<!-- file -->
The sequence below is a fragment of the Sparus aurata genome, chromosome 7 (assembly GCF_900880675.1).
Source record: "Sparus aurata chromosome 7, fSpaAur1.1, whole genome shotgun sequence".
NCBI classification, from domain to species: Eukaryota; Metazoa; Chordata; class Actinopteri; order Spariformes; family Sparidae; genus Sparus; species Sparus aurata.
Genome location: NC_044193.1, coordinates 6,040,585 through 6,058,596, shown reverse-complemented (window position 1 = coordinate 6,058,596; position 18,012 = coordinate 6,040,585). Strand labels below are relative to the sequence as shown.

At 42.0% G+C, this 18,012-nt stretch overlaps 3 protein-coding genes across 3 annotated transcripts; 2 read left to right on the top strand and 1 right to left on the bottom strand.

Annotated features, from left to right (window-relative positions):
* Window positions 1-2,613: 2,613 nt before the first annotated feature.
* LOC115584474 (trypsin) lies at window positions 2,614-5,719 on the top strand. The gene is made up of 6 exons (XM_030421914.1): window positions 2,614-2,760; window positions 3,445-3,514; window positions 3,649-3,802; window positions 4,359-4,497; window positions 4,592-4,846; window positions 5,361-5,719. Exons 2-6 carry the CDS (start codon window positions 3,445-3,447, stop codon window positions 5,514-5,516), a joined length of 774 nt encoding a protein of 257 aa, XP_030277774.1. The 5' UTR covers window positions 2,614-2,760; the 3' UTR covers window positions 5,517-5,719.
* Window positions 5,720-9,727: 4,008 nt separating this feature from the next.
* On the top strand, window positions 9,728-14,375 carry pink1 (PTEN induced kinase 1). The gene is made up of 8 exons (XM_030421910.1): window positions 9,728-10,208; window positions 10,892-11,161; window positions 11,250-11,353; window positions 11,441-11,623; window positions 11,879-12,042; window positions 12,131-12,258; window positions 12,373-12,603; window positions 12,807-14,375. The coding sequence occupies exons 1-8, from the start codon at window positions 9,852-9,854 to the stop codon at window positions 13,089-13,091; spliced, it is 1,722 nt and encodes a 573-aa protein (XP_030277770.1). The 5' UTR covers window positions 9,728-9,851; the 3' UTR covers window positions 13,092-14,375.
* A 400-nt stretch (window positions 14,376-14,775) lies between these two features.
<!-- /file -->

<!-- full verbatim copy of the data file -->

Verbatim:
The sequence below is a fragment of the Sparus aurata genome, chromosome 7 (assembly GCF_900880675.1).
Source record: "Sparus aurata chromosome 7, fSpaAur1.1, whole genome shotgun sequence".
NCBI classification, from domain to species: Eukaryota; Metazoa; Chordata; class Actinopteri; order Spariformes; family Sparidae; genus Sparus; species Sparus aurata.
Genome location: NC_044193.1, coordinates 6,040,585 through 6,058,596, shown reverse-complemented (window position 1 = coordinate 6,058,596; position 18,012 = coordinate 6,040,585). Strand labels below are relative to the sequence as shown.

At 42.0% G+C, this 18,012-nt stretch overlaps 3 protein-coding genes across 3 annotated transcripts; 2 read left to right on the top strand and 1 right to left on the bottom strand.

Annotated features, from left to right (window-relative positions):
* Window positions 1-2,613: 2,613 nt before the first annotated feature.
* LOC115584474 (trypsin) lies at window positions 2,614-5,719 on the top strand. The gene is made up of 6 exons (XM_030421914.1): window positions 2,614-2,760; window positions 3,445-3,514; window positions 3,649-3,802; window positions 4,359-4,497; window positions 4,592-4,846; window positions 5,361-5,719. Exons 2-6 carry the CDS (start codon window positions 3,445-3,447, stop codon window positions 5,514-5,516), a joined length of 774 nt encoding a protein of 257 aa, XP_030277774.1. The 5' UTR covers window positions 2,614-2,760; the 3' UTR covers window positions 5,517-5,719.
* Window positions 5,720-9,727: 4,008 nt separating this feature from the next.
* On the top strand, window positions 9,728-14,375 carry pink1 (PTEN induced kinase 1). The gene is made up of 8 exons (XM_030421910.1): window positions 9,728-10,208; window positions 10,892-11,161; window positions 11,250-11,353; window positions 11,441-11,623; window positions 11,879-12,042; window positions 12,131-12,258; window positions 12,373-12,603; window positions 12,807-14,375. The coding sequence occupies exons 1-8, from the start codon at window positions 9,852-9,854 to the stop codon at window positions 13,089-13,091; spliced, it is 1,722 nt and encodes a 573-aa protein (XP_030277770.1). The 5' UTR covers window positions 9,728-9,851; the 3' UTR covers window positions 13,092-14,375.
* A 400-nt stretch (window positions 14,376-14,775) lies between these two features.